European shares pressured as strong euro hits earnings
* FTSEurofirst 300 down 0.1 pct but on track for 3rd week of gains
* AXA, Renault, Schneider join list of companies hit by FX
* Unexpectedly weak Ifo underscores growth concerns
By Toni Vorobyova
LONDON, Oct 25 (Reuters) - European shares steadied on Friday after a growing list of companies reported earnings hit by an adverse exchange rate, prompting investors to lock in profits at the end of a third straight week of market gains.
A strong euro hit sales at French insurer AXA and carmaker Renault, while prompting electrical gear maker Schneider Electric to lower its full year forecasts.
The euro has risen to 2-year highs on a trade-weighted basis, with the currency strength making it harder for European exporters to compete on price, as well as reducing the domestic currency value of their foreign earnings.
Weak earnings also weighed on home appliances maker Electrolux and truckmaker Volvo, down 7.5 and 7.0 percent, respectively.
"The weakness of emerging currencies which we experienced in the summer is clearly impacting earnings right now, because you have a lot of guidance downgraded. It's the big issue for this earnings season," said Benoit Peloille, investment strategist at Natixis.
"That's why we continue to push a value strategy oriented on domestic stocks that are more reliant on the euro zone trend rather than on growth stocks which are exposed to emerging countries. These stocks have benefited from premium valuations ... so they are the most in danger."
The FTSEurofirst 300 was down 0.1 percent at 1,285.25 points by 1002 GMT, holding around 10 points below the 5-year highs hit on Tuesday, but still up 0.6 percent on the week.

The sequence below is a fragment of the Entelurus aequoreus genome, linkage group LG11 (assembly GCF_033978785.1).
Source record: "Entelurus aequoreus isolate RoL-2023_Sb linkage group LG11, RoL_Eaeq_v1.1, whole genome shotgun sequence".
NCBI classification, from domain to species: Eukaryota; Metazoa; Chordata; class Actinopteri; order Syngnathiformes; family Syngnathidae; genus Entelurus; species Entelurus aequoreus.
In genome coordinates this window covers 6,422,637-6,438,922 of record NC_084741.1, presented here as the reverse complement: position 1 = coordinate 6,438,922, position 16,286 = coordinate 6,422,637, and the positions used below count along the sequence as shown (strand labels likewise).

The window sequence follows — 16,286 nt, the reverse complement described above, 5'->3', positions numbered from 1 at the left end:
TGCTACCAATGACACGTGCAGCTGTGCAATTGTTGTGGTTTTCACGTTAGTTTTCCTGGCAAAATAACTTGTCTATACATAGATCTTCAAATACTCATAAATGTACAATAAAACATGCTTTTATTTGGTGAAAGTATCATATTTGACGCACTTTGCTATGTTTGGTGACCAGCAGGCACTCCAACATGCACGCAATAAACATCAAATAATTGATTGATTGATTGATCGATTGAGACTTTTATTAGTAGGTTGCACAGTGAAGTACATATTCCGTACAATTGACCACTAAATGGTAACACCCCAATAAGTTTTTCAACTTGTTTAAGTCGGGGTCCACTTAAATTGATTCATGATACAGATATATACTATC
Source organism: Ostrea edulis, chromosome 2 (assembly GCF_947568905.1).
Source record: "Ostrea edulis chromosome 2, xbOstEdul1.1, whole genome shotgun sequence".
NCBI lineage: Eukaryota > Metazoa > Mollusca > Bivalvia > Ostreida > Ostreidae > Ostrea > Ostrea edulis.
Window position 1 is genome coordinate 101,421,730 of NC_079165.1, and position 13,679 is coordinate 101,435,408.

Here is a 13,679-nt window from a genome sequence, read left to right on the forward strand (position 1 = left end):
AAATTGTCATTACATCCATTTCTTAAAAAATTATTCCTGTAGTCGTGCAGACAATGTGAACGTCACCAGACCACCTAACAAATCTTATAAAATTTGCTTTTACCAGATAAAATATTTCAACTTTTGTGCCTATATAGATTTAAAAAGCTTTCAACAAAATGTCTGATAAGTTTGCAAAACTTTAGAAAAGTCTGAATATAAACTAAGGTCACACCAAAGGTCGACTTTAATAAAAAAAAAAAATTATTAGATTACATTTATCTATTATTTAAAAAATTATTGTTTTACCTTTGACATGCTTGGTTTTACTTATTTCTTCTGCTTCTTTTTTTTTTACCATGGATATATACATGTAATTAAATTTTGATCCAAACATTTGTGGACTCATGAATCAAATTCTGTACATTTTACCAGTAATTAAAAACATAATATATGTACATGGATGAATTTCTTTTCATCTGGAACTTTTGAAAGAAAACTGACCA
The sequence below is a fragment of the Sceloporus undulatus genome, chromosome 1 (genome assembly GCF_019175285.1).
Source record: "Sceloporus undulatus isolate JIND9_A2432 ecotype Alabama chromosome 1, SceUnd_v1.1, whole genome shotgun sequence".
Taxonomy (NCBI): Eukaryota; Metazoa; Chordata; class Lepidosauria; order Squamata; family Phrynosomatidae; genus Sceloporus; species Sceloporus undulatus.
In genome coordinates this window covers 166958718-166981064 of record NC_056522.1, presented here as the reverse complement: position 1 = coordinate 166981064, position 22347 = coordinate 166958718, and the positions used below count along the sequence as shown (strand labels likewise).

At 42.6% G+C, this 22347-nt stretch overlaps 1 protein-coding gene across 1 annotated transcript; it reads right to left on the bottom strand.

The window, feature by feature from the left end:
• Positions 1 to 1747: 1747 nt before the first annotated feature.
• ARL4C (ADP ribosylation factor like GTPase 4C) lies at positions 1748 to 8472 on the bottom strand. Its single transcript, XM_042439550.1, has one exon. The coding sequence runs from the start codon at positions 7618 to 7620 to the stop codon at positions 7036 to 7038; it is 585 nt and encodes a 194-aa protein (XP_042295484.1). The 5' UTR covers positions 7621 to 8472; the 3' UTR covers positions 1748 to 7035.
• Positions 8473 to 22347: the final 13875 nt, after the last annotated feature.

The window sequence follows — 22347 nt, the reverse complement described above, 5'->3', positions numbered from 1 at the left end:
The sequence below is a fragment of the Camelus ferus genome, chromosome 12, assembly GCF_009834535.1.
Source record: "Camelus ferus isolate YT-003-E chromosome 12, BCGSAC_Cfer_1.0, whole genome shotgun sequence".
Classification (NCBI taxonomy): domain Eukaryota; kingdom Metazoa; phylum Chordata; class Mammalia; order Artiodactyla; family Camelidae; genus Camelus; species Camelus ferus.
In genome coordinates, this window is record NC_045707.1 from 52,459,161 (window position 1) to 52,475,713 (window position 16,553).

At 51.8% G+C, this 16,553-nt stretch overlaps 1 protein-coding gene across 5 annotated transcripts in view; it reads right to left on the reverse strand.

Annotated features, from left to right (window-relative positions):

With the pan-European index already up more than 13 percent since the start of 2013 and in the running for its biggest annual gain four years, investors have been counting on a pick-up in earnings to become the next driver of equity market gains, taking over from central bank stimulus.
However, despite some bright spots, the latest results season suggests the recovery has not yet happened, with some 43 percent of the companies to have reported so far missing earnings expectations, according to StarMine.
Sentiment has also been bruised by expectations that a two-week U.S. government shutdown this month will hit growth in the world's biggest economy, while an unexpected fall in the German Ifo business climate index on Friday cast some doubt about the strength of the recovery in the euro zone.
"We have come quite far (on equity markets) and the earnings are relatively mixed as they are coming out. We are slightly cautious going into the year-end," said Gautam Batra, chief investment officer at Signia Wealth.
"We are looking for a turn in momentum to trim (holdings), and it will be probably across the board ... For us, the focus is very much protecting the gains."